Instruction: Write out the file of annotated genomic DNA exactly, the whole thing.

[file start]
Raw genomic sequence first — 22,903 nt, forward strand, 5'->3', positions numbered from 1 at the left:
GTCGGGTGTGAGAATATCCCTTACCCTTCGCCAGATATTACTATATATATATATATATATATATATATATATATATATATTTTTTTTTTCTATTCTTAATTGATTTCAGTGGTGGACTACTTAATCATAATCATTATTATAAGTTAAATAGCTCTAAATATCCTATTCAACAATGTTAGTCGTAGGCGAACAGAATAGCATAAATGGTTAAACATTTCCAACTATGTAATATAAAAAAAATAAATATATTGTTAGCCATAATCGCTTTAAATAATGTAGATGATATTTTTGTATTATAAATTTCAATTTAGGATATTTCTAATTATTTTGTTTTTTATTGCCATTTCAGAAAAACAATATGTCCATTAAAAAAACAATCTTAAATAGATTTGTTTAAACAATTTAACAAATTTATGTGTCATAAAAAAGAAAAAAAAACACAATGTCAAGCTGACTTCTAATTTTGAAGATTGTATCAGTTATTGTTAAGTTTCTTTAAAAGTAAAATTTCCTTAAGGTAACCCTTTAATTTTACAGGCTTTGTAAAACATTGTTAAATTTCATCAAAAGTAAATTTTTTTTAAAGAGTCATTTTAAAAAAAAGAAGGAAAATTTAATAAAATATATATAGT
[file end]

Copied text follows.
Raw genomic sequence first — 22,903 nt, forward strand, 5'->3', positions numbered from 1 at the left:
GTCGGGTGTGAGAATATCCCTTACCCTTCGCCAGATATTACTATATATATATATATATATATATATATATATATATATATTTTTTTTTTCTATTCTTAATTGATTTCAGTGGTGGACTACTTAATCATAATCATTATTATAAGTTAAATAGCTCTAAATATCCTATTCAACAATGTTAGTCGTAGGCGAACAGAATAGCATAAATGGTTAAACATTTCCAACTATGTAATATAAAAAAAATAAATATATTGTTAGCCATAATCGCTTTAAATAATGTAGATGATATTTTTGTATTATAAATTTCAATTTAGGATATTTCTAATTATTTTGTTTTTTATTGCCATTTCAGAAAAACAATATGTCCATTAAAAAAACAATCTTAAATAGATTTGTTTAAACAATTTAACAAATTTATGTGTCATAAAAAAGAAAAAAAAACACAATGTCAAGCTGACTTCTAATTTTGAAGATTGTATCAGTTATTGTTAAGTTTCTTTAAAAGTAAAATTTCCTTAAGGTAACCCTTTAATTTTACAGGCTTTGTAAAACATTGTTAAATTTCATCAAAAGTAAATTTTTTTTAAAGAGTCATTTTAAAAAAAAGAAGGAAAATTTAATAAAATATATATAGT